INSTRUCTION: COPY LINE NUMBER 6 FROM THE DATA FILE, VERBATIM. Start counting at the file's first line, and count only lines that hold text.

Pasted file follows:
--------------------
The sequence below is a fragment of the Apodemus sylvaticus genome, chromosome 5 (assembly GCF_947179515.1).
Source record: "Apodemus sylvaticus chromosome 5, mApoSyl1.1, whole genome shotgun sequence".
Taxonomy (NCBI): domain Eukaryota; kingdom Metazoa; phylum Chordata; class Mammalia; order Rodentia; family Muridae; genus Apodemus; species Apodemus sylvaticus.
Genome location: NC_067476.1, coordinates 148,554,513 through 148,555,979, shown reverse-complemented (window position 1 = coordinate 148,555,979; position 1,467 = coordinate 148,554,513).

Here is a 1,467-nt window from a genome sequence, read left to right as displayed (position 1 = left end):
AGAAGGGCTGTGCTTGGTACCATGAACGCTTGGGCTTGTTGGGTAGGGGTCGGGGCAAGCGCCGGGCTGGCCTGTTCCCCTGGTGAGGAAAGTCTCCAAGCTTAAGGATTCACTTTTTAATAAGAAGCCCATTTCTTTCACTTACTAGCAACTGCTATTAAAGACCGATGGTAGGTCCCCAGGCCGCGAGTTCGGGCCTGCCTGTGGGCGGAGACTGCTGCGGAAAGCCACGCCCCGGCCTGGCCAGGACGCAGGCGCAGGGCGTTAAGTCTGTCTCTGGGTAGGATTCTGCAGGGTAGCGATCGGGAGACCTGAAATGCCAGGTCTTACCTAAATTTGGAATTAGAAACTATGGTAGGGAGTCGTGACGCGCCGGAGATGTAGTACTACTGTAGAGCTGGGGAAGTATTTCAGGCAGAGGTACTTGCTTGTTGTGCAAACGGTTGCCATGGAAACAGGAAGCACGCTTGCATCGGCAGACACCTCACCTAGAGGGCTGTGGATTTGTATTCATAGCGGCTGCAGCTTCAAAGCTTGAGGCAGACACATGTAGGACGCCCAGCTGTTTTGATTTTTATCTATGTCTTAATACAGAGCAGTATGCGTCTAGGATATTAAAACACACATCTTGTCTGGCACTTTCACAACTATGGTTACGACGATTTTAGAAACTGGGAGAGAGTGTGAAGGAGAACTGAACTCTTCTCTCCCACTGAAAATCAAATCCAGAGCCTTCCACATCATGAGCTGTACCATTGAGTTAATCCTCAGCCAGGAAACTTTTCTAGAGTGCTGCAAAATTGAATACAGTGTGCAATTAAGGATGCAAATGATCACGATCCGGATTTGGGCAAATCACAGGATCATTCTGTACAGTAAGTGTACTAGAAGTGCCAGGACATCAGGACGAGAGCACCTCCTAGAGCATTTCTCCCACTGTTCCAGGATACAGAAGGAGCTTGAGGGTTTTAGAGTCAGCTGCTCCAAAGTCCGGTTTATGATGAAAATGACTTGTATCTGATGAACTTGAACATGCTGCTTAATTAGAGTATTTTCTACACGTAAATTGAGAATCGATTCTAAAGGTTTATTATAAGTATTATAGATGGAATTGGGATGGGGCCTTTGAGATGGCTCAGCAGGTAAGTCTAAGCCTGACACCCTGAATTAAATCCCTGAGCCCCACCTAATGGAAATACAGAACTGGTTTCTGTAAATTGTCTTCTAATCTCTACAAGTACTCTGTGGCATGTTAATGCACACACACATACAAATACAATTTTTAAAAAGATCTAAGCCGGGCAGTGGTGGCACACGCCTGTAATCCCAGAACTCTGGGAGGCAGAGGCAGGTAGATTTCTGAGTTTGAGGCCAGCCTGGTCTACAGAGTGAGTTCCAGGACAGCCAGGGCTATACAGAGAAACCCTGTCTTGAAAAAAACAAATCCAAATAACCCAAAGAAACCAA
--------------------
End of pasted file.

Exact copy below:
AGAAGGGCTGTGCTTGGTACCATGAACGCTTGGGCTTGTTGGGTAGGGGTCGGGGCAAGCGCCGGGCTGGCCTGTTCCCCTGGTGAGGAAAGTCTCCAAGCTTAAGGATTCACTTTTTAATAAGAAGCCCATTTCTTTCACTTACTAGCAACTGCTATTAAAGACCGATGGTAGGTCCCCAGGCCGCGAGTTCGGGCCTGCCTGTGGGCGGAGACTGCTGCGGAAAGCCACGCCCCGGCCTGGCCAGGACGCAGGCGCAGGGCGTTAAGTCTGTCTCTGGGTAGGATTCTGCAGGGTAGCGATCGGGAGACCTGAAATGCCAGGTCTTACCTAAATTTGGAATTAGAAACTATGGTAGGGAGTCGTGACGCGCCGGAGATGTAGTACTACTGTAGAGCTGGGGAAGTATTTCAGGCAGAGGTACTTGCTTGTTGTGCAAACGGTTGCCATGGAAACAGGAAGCACGCTTGCATCGGCAGACACCTCACCTAGAGGGCTGTGGATTTGTATTCATAGCGGCTGCAGCTTCAAAGCTTGAGGCAGACACATGTAGGACGCCCAGCTGTTTTGATTTTTATCTATGTCTTAATACAGAGCAGTATGCGTCTAGGATATTAAAACACACATCTTGTCTGGCACTTTCACAACTATGGTTACGACGATTTTAGAAACTGGGAGAGAGTGTGAAGGAGAACTGAACTCTTCTCTCCCACTGAAAATCAAATCCAGAGCCTTCCACATCATGAGCTGTACCATTGAGTTAATCCTCAGCCAGGAAACTTTTCTAGAGTGCTGCAAAATTGAATACAGTGTGCAATTAAGGATGCAAATGATCACGATCCGGATTTGGGCAAATCACAGGATCATTCTGTACAGTAAGTGTACTAGAAGTGCCAGGACATCAGGACGAGAGCACCTCCTAGAGCATTTCTCCCACTGTTCCAGGATACAGAAGGAGCTTGAGGGTTTTAGAGTCAGCTGCTCCAAAGTCCGGTTTATGATGAAAATGACTTGTATCTGATGAACTTGAACATGCTGCTTAATTAGAGTATTTTCTACACGTAAATTGAGAATCGATTCTAAAGGTTTATTATAAGTATTATAGATGGAATTGGGATGGGGCCTTTGAGATGGCTCAGCAGGTAAGTCTAAGCCTGACACCCTGAATTAAATCCCTGAGCCCCACCTAATGGAAATACAGAACTGGTTTCTGTAAATTGTCTTCTAATCTCTACAAGTACTCTGTGGCATGTTAATGCACACACACATACAAATACAATTTTTAAAAAGATCTAAGCCGGGCAGTGGTGGCACACGCCTGTAATCCCAGAACTCTGGGAGGCAGAGGCAGGTAGATTTCTGAGTTTGAGGCCAGCCTGGTCTACAGAGTGAGTTCCAGGACAGCCAGGGCTATACAGAGAAACCCTGTCTTGAAAAAAACAAATCCAAATAACCCAAAGAAACCAA